Authors: Beth Hautala
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Copyright Â© 2015 by Beth Hautala.
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Library of Congress Cataloging-in-Publication Data
Waiting for unicorns / Beth Hautala. pages cm
Summary: “After her mother dies, twelve-year-old Talia McQuinn goes to the Arctic with her father, a whale researcher. Over the course of one summer, and through several unlikely friendships, Talia learns that stories have the power to connect us, to provide hope, and to pull us out of the darkness”âProvided by publisher.
[1. GriefâFiction. 2. Arctic regionsâFiction.] I. Title.
PZ7.H2886Wai 2015 [Fic]âdc23 2014007441
Edited by Liza Kaplan.
Map illustrations Â© 2015 by Matt Farleo. Text set in 11.5-point Baskerville.
To my husband, Aaron, and our beautiful children.
Your names are on every wish in my jar.
And they have all been granted.
THE INUIT WOMAN TOLD ME
that if I ever saw a unicorn, to close my eyes.
“Unicorns break your heart,” she said, all the warmth seeping out of her voice. She was warning me against the very thing I was dying to see.
But that's the trouble with things like unicorns. You get hungry for the impossible and it eats at you. Pretty soon, all you can think about is
âthe thing you're supposed to shut your heart to, pretending you never actually cared about it in the first place.
But I did care. And I told myself that when I saw a unicorn, I'd keep my eyes wide, wide open, and just let the sight of it pour into me, breaking up whatever wholeness was left of my heart. And I'd make my wish.
IN EARLY MAY, WE MOVED.
It was the first time I'd ever left home for someplace else, and, of course, Dad said it'd be great.
“It'll feel like home in no time,” he said.
I didn't believe him, but I didn't tell him that, because it wouldn't have mattered anyway. Home is only home when the people you love live there, and the only person I had left to love was Dad. So I guess home was anywhere he was. Which was fine and easy to say while everyone and everything was familiar. But whether I wanted to go or not, we were leaving the familiar behind. Even the normal end-of-school routine would be different. I'd finish seventh grade far away from the rest of my class and turn in the last of my assignments by mail.
Before we left, Dad and I packed for three days straight. We taped over the seams of a couple-dozen cardboard boxes, then shipped them away on a cargo plane, and drove north. We were leaving behind our house in Woods Hole, Massachusetts, which was far enough north already in my mind, considering it was only about a five-hour drive to the Canadian line. But one mile-marker at a time, we went right on over the border toward Churchill, Manitoba.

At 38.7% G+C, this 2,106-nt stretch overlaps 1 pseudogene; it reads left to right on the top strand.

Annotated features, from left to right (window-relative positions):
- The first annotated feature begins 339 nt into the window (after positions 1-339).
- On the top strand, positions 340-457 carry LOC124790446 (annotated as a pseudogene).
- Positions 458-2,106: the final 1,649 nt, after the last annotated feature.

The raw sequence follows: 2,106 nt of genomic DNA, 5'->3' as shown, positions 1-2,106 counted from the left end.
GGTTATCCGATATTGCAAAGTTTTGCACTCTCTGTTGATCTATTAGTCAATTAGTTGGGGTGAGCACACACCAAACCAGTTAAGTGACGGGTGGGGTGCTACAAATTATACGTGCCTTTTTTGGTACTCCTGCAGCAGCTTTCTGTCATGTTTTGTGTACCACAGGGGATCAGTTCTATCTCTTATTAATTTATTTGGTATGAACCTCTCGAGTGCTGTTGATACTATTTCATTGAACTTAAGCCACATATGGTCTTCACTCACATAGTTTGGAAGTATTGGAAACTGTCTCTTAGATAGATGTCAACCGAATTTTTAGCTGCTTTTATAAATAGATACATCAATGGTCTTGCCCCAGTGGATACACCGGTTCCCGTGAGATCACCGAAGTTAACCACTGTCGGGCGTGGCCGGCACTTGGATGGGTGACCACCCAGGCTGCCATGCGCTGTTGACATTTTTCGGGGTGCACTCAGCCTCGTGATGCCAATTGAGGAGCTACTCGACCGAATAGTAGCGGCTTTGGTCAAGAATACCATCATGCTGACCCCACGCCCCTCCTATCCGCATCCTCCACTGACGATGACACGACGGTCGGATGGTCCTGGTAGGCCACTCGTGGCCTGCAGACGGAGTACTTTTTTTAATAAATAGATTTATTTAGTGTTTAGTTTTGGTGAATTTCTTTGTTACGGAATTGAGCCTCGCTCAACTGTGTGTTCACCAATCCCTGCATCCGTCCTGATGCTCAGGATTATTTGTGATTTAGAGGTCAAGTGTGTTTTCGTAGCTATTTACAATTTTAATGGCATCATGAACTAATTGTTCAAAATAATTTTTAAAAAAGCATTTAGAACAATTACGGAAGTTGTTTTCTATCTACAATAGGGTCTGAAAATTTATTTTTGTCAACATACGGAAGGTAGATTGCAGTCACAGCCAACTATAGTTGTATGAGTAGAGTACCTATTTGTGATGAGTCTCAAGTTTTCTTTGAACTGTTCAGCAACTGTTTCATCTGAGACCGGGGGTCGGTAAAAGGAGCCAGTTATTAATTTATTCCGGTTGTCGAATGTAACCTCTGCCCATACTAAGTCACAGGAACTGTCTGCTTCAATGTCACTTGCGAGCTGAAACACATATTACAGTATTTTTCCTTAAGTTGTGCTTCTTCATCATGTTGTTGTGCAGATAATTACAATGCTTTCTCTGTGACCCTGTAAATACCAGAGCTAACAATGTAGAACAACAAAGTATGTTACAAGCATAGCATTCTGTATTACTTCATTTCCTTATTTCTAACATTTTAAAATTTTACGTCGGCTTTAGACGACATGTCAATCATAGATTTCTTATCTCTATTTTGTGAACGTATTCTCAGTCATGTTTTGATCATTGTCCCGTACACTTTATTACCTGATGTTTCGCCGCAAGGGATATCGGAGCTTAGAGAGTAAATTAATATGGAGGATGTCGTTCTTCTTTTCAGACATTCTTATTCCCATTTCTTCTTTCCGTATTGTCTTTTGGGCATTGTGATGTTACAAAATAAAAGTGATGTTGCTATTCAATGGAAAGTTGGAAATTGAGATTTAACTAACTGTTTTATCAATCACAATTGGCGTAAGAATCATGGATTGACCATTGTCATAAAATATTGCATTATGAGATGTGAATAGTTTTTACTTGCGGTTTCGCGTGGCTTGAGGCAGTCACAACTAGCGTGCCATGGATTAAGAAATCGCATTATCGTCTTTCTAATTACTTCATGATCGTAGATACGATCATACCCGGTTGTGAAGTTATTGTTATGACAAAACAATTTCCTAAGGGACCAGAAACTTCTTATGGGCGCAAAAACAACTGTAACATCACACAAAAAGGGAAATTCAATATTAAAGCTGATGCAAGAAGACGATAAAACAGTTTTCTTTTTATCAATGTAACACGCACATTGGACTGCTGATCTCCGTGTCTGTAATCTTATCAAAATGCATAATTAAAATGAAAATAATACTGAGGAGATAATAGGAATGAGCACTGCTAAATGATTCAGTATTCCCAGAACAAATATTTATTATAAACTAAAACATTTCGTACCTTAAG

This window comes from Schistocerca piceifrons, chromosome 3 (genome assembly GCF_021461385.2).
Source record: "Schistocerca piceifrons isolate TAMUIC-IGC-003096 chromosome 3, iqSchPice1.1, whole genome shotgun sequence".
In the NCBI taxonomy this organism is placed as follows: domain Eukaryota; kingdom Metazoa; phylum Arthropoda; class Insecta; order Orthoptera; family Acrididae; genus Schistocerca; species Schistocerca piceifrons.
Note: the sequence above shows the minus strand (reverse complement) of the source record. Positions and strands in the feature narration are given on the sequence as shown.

I'd never crossed the border before. It's all very official and serious. The men and women in uniform with stern faces and clipped questions and the Canadian flag flying high over the border station made me nervous. Guilty. Like maybe the stuff we were taking into Canada might be illegal or something. But all I had in my pockets was some ChapStick and a candy wrapper. Our duffel bags were just full of clothes, and I guess we must not have looked too suspicious because they didn't ask us to get out of our vehicle for a search or anything.
The border patrol has an interesting job, I think. All the pictures they look at every dayâhow many driver's licenses and passport pictures do they see?
The photo on my passport wasn't great. I looked too excited about getting my picture taken. My eyes were wide and there was a surprised look on my face. I looked like I thought my whole life was bound to be one big unexpected thing after another. But I don't like change too much, or the unexpected, and it was frustrating that Dad somehow thought all this was a good idea in the first place. Nobody drags their kid to the Arctic for the summer. But my dad was doing just that, and it was surprising how fast my entire life suddenly felt unsteady. Like one big gust of arctic wind could sweep it all away.